How must the heart be sweetly elevated towards the ‘rosa mystica’ in this cool promenade around a rose garden!

How close one felt here to the blessed who for ever and ever sang their ‘laudamus te’ before the throne of the Lamb.


But in the end it was not fitting for men of the world to suspect and experience for too long the delights of divine blessedness of pious monks. They had to leave this place reserved for silent contemplation and holy conversation in order to be led by their kindly smiling guide into the monastic church.

What was most noticeable here was that this church stood on top of an earlier church. In the earlier, now the crypt of the more modern church, still stood today the old pagan sacrificial altar – now cleansed of all evil and consecrated by the bishop – on which the old pagan priests of pre-Christian times brought their sacrifices to a god they called the ‘giver of life’. That god had of course, in the light of the revelation, been long ago recognised as an evil ‘devil’ and driven out of his former temple.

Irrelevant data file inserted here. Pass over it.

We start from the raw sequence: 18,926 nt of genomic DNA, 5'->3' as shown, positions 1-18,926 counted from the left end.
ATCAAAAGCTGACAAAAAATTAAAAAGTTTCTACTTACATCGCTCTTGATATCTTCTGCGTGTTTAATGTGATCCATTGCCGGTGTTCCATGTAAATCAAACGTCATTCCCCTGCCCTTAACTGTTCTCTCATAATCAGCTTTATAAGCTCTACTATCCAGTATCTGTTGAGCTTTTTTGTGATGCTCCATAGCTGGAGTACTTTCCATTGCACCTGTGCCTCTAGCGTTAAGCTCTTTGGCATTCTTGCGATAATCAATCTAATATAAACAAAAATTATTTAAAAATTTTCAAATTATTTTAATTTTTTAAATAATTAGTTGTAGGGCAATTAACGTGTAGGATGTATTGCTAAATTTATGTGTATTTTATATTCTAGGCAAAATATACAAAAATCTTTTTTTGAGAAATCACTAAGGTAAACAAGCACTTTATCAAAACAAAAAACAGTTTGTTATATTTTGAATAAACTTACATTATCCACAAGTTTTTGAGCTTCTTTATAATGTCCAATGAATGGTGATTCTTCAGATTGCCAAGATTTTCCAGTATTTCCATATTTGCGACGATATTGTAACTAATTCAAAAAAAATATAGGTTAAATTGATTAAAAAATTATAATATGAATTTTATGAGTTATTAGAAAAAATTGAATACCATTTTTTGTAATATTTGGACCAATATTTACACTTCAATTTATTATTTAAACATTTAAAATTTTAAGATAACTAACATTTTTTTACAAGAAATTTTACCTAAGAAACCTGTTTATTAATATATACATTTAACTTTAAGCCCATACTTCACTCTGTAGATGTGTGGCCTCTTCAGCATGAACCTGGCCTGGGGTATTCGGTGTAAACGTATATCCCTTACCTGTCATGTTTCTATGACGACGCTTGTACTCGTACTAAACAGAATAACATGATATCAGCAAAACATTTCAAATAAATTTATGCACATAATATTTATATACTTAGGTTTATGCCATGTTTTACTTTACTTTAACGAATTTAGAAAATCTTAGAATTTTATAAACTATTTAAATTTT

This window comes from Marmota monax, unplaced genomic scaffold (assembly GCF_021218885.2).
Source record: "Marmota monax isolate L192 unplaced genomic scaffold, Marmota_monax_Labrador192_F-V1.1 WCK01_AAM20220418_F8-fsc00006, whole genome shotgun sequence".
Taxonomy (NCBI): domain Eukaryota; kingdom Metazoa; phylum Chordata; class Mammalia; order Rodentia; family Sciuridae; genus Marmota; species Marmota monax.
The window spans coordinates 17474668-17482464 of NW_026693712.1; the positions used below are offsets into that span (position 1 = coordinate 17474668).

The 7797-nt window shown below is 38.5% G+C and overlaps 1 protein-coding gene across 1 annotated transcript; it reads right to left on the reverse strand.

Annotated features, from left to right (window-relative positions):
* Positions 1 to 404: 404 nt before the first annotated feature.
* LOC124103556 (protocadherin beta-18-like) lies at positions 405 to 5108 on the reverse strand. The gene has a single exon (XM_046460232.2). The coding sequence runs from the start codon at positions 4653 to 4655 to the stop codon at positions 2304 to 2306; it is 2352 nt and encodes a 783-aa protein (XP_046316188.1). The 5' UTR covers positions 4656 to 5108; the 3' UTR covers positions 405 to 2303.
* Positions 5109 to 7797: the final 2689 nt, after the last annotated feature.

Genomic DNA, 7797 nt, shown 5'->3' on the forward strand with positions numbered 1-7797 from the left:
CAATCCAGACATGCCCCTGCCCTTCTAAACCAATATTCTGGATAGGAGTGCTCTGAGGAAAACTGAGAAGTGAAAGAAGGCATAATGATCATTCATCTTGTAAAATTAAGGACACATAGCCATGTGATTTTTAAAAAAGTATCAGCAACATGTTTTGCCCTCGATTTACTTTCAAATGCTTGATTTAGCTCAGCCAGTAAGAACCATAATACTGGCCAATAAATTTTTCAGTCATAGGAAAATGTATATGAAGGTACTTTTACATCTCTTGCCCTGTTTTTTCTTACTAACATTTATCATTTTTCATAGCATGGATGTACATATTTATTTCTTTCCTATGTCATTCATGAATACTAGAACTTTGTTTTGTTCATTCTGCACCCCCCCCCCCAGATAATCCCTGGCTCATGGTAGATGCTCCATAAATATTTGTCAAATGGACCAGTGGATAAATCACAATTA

After all the church was now called ‘Santo Spirito’, and after it the monastery where once was a sanctuary, gazed upon with awe from all around, as the rock on which it was built was regarded as sacred and seemed as though raised from the hilly terrain by divine command. – –

“Veni creator spiritus – Come creator spirit!” quoted the youngest of the three.

“How much longer will you have us wait?!”

And the monk nodded, smiling, as he heard these words he knew so well and he could not help but conclude that the one who had uttered them was a faithful son of the Holy Church …

In God’s wisdom there were also pious souls among secular men; although it was in truth very hard for them to attain salvation, familiarity with holy sayings gave witness to the fact that one was not totally lost. –

He led the three men up a steep staircase hewn

into the rock back to the main church, a building begun in the early days of Christendom, probably completed and then destroyed in warfare. It had risen again, on each occasion taking on the style of the century, and was finally preserved in that rich baroque so often found on Italian ground, as the style betraying high-spirited holiness.

Here they were meant to wonder at many altar works; but evidently these visitors were not well versed in the arts since they found little that aroused their awe.

The Franciscan monk was almost saddened!